WASHINGTON — President-elect Joseph R. Biden Jr. is expected to nominate Janet L. Yellen, the first woman to lead the Federal Reserve, to be the next Treasury secretary, according to people familiar with the decision.If confirmed, Ms. Yellen would be the first woman to lead the Treasury in its 231-year history. She would also be at the forefront of navigating an economic crisis — while growth is recovering from pandemic-related lockdowns earlier in the year, coronavirus infections are climbing and local governments are restricting activity again, likely slowing that rebound. Ms. Yellen, 74, is likely to bring a long-held preference for government help for households that are struggling economically and for slightly tighter financial regulation with her to the Treasury. But unlike the independent Fed, Ms. Yellen would find herself in a much more political role — one that will likely require negotiating with a Republican-controlled Senate. With Mr. Biden expected to push for additional economic aid, Ms. Yellen will be thrust into trying to broker a stimulus deal in a politically divided Congress that has so far failed to agree on another round of economic aid.She may be well placed to do so, as one of the most recognizable
WASHINGTON — Treasury Secretary Steven Mnuchin said he does not plan to extend several key emergency lending programs beyond the end of the year, a decision that could hinder President-elect Joseph R. Biden Jr.’s ability to use the Federal Reserve’s vast powers to cushion the economic fallout from the virus.Mr. Mnuchin on Thursday said he would not extend the Fed’s programs that support the markets for corporate bonds and municipal debt, as well a program that extends loans to mid-sized businesses. The programs expire at the end of 2020.The pandemic-era programs, which are run by the Fed but use Treasury money to insure against losses, have provided an important backstop that has calmed critical markets since the coronavirus took hold in March. Removing them could leave crucial corners of the financial world vulnerable to the type of volatility that cascaded through the financial system in March. And by asking the Fed to return unused funds, Mr. Mnuchin could prevent Mr. Biden’s incoming Treasury secretary from restarting the efforts in 2021.“The Federal Reserve would prefer that the full suite of emergency facilities established during the coronavirus pandemic continue to serve their important role as a backstop for our still-strained and vulnerable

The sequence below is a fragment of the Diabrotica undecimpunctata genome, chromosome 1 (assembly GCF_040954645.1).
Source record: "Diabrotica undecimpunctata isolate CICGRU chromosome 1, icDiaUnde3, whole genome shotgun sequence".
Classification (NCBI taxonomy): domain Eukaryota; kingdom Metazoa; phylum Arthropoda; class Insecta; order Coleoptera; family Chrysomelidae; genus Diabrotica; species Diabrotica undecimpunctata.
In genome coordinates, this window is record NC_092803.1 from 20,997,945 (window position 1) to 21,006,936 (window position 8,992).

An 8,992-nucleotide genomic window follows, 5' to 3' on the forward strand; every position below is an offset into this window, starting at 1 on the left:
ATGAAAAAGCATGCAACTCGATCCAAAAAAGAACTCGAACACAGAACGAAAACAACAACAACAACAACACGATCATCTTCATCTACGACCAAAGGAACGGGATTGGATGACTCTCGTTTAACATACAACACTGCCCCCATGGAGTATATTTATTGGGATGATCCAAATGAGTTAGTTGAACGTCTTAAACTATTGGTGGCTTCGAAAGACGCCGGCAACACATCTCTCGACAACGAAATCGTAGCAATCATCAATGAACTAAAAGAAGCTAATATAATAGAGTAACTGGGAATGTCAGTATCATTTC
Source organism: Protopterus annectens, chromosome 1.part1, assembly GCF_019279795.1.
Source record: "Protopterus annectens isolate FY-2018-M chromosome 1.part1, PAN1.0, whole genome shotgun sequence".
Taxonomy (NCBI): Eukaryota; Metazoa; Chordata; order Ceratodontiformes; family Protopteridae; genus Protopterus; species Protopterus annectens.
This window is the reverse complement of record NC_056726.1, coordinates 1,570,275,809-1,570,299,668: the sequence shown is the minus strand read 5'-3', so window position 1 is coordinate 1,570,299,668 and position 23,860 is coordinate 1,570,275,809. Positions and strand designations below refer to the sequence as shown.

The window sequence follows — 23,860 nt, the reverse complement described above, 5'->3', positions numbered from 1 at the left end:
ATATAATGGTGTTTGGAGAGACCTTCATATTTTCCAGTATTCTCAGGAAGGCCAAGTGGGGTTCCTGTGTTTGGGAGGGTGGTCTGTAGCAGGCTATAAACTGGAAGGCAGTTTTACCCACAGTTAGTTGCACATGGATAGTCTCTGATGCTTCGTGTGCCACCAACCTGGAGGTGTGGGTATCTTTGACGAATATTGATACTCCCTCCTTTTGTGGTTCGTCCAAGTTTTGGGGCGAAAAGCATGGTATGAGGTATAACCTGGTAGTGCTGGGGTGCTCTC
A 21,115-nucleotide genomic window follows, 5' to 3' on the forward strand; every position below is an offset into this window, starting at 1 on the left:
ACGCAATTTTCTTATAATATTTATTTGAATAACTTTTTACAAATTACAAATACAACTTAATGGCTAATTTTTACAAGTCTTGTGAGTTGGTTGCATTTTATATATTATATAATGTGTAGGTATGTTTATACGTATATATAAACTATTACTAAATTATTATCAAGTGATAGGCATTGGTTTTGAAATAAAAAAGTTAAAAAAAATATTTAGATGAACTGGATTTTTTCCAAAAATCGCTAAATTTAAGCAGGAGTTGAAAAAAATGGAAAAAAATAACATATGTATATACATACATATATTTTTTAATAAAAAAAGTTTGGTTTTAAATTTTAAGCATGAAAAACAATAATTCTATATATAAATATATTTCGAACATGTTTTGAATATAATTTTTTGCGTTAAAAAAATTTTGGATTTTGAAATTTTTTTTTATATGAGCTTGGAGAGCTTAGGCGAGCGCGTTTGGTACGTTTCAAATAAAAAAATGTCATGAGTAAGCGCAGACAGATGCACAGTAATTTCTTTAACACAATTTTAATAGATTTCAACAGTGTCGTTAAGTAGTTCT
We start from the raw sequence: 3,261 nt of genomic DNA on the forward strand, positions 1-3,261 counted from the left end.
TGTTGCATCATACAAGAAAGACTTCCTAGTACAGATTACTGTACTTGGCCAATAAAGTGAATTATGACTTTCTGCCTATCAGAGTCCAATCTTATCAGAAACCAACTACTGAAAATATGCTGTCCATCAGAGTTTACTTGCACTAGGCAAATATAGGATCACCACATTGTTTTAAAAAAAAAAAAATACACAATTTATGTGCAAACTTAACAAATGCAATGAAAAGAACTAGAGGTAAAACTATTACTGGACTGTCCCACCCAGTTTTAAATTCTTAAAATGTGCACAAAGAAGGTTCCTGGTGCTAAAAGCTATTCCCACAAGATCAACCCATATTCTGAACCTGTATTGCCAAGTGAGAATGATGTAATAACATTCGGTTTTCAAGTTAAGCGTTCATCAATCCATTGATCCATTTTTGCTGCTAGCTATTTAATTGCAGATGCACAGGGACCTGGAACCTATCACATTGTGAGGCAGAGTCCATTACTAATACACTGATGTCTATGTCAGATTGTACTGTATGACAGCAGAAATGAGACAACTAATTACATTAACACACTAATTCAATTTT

WHAT IS IT like to lose to a machine? In 1997 the world’s best chess player, Garry Kasparov, was beaten by Deep Blue, a $10m super-computer made by IBM. Twenty years later he wrote “Deep Thinking”, a book about the experience. What comes across vividly is how exhausting each game was. Chess players, even great ones like Mr Kasparov, get tired and frustrated. Doubts begin to creep in. By contrast, Deep Blue just needed the occasional reboot. Now turn the tables. What is it like to win against the machines? By New Year’s Eve the least smart buy-and-hold investor in an index fund might be able to boast of such a victory. For 2020 has been rotten for “quant” funds, which use powerful computers to sift market data for patterns that might predict future prices. “Long-short” momentum—buying recent winners and selling recent losers—had been one of quant’s better strategies this year. Yet on November 9th, when news broke of an effective vaccine for covid-19, it had its worst ever day. Quants rely on history. If something happens that is without precedent, such as a vaccine in a pandemic, they have a problem. No doubt